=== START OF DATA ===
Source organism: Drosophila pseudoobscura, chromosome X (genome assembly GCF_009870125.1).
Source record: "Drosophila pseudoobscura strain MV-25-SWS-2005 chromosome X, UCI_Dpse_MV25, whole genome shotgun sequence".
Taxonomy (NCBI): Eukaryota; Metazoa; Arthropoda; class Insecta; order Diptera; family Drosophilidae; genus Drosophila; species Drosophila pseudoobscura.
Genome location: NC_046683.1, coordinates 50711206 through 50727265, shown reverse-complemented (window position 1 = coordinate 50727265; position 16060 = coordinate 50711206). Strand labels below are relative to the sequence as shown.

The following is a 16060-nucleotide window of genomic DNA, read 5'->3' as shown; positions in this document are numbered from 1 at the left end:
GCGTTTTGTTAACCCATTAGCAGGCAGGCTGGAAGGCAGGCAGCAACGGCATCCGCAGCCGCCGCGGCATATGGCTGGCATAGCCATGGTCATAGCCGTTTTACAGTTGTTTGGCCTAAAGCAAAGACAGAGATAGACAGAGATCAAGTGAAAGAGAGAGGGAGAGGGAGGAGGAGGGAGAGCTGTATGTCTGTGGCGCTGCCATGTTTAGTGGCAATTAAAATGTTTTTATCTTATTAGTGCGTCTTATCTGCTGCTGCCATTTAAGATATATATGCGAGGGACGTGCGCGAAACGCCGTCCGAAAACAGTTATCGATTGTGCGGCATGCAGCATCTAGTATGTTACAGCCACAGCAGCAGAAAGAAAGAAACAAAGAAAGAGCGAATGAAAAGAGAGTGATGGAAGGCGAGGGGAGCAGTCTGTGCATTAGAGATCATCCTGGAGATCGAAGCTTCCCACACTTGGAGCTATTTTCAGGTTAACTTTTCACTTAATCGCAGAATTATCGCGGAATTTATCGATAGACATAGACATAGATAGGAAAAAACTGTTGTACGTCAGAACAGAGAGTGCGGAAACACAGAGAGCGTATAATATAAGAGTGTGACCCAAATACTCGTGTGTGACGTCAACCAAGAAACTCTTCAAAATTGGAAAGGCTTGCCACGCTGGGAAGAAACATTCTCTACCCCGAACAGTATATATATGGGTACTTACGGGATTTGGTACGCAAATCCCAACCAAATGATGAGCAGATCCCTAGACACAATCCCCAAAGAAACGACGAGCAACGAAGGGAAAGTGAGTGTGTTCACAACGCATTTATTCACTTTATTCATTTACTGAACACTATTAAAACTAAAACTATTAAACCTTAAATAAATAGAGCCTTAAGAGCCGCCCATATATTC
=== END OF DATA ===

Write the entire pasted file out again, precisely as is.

Source organism: Drosophila pseudoobscura, chromosome X (genome assembly GCF_009870125.1).
Source record: "Drosophila pseudoobscura strain MV-25-SWS-2005 chromosome X, UCI_Dpse_MV25, whole genome shotgun sequence".
Taxonomy (NCBI): Eukaryota; Metazoa; Arthropoda; class Insecta; order Diptera; family Drosophilidae; genus Drosophila; species Drosophila pseudoobscura.
Genome location: NC_046683.1, coordinates 50711206 through 50727265, shown reverse-complemented (window position 1 = coordinate 50727265; position 16060 = coordinate 50711206). Strand labels below are relative to the sequence as shown.

The following is a 16060-nucleotide window of genomic DNA, read 5'->3' as shown; positions in this document are numbered from 1 at the left end:
GCGTTTTGTTAACCCATTAGCAGGCAGGCTGGAAGGCAGGCAGCAACGGCATCCGCAGCCGCCGCGGCATATGGCTGGCATAGCCATGGTCATAGCCGTTTTACAGTTGTTTGGCCTAAAGCAAAGACAGAGATAGACAGAGATCAAGTGAAAGAGAGAGGGAGAGGGAGGAGGAGGGAGAGCTGTATGTCTGTGGCGCTGCCATGTTTAGTGGCAATTAAAATGTTTTTATCTTATTAGTGCGTCTTATCTGCTGCTGCCATTTAAGATATATATGCGAGGGACGTGCGCGAAACGCCGTCCGAAAACAGTTATCGATTGTGCGGCATGCAGCATCTAGTATGTTACAGCCACAGCAGCAGAAAGAAAGAAACAAAGAAAGAGCGAATGAAAAGAGAGTGATGGAAGGCGAGGGGAGCAGTCTGTGCATTAGAGATCATCCTGGAGATCGAAGCTTCCCACACTTGGAGCTATTTTCAGGTTAACTTTTCACTTAATCGCAGAATTATCGCGGAATTTATCGATAGACATAGACATAGATAGGAAAAAACTGTTGTACGTCAGAACAGAGAGTGCGGAAACACAGAGAGCGTATAATATAAGAGTGTGACCCAAATACTCGTGTGTGACGTCAACCAAGAAACTCTTCAAAATTGGAAAGGCTTGCCACGCTGGGAAGAAACATTCTCTACCCCGAACAGTATATATATGGGTACTTACGGGATTTGGTACGCAAATCCCAACCAAATGATGAGCAGATCCCTAGACACAATCCCCAAAGAAACGACGAGCAACGAAGGGAAAGTGAGTGTGTTCACAACGCATTTATTCACTTTATTCATTTACTGAACACTATTAAAACTAAAACTATTAAACCTTAAATAAATAGAGCCTTAAGAGCCGCCCATATATTC